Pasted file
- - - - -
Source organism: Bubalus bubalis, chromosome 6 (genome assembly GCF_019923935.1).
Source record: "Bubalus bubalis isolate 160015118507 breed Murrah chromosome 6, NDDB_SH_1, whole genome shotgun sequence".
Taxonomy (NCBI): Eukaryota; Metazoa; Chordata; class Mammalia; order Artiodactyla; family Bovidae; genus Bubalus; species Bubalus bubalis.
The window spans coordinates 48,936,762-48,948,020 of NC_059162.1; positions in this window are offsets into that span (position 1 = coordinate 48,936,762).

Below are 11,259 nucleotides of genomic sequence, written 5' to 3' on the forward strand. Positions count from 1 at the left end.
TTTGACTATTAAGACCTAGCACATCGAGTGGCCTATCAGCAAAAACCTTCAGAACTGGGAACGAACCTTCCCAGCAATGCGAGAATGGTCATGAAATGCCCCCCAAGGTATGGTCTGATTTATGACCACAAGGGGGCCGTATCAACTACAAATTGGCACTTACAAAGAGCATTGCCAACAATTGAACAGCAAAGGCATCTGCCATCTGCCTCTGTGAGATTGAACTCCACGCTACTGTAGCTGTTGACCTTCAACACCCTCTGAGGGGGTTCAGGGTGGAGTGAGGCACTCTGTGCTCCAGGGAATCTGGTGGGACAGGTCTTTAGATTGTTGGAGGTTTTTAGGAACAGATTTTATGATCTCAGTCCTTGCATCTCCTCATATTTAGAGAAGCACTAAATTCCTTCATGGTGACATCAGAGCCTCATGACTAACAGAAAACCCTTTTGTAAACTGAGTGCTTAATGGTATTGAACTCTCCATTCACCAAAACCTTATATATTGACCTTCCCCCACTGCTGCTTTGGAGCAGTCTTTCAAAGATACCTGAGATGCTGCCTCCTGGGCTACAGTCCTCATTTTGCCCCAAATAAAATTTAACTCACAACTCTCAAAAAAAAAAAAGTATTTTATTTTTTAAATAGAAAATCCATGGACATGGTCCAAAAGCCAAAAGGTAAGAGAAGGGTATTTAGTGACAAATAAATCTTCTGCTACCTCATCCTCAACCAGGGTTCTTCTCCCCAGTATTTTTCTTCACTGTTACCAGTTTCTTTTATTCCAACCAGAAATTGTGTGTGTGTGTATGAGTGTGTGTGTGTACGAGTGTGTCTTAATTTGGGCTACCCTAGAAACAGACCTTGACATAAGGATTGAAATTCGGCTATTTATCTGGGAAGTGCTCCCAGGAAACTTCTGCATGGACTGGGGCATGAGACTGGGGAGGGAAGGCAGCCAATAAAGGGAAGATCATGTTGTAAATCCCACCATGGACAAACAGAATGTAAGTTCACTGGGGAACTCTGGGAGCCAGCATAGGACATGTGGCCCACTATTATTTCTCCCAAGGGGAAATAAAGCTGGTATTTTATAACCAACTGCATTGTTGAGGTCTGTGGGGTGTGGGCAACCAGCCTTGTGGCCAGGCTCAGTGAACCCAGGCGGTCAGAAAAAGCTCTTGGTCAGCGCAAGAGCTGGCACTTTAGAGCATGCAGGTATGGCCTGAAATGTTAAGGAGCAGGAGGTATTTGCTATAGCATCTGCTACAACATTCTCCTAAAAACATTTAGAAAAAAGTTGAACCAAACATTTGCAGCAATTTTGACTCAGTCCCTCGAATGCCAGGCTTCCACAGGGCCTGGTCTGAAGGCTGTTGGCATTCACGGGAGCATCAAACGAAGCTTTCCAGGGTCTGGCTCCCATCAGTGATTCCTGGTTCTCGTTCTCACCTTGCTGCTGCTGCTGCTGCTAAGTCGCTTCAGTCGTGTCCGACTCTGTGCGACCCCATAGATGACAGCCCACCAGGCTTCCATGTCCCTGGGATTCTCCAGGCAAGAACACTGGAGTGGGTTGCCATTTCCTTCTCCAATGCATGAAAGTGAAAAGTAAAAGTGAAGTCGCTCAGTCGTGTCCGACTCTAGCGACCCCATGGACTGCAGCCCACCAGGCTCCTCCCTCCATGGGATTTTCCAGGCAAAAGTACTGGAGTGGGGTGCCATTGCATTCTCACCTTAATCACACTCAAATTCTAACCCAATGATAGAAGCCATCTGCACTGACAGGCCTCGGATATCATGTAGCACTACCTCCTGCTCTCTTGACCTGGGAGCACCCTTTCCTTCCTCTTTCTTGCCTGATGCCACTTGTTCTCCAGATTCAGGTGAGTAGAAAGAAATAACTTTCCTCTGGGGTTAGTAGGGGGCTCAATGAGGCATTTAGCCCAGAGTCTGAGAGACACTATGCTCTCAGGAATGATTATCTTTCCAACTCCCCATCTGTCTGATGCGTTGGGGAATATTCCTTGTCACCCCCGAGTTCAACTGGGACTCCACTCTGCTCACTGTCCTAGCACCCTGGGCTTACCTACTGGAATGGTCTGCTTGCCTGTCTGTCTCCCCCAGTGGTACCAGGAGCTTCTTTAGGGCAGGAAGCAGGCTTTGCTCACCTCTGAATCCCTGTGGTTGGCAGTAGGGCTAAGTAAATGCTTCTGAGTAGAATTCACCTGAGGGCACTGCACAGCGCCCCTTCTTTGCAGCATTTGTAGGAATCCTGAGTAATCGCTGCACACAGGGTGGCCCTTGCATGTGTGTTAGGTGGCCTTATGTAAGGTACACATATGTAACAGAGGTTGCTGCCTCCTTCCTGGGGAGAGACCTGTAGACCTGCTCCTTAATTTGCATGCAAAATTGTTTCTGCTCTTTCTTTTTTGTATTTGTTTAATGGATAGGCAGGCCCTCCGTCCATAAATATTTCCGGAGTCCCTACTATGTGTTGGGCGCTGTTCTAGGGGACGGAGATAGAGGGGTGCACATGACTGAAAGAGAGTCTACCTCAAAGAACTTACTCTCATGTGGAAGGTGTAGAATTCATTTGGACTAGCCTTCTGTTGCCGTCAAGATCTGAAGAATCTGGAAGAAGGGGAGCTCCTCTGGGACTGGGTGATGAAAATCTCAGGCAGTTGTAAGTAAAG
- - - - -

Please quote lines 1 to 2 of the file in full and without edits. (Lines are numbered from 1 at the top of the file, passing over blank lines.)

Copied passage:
Source organism: Bubalus bubalis, chromosome 6 (genome assembly GCF_019923935.1).
Source record: "Bubalus bubalis isolate 160015118507 breed Murrah chromosome 6, NDDB_SH_1, whole genome shotgun sequence".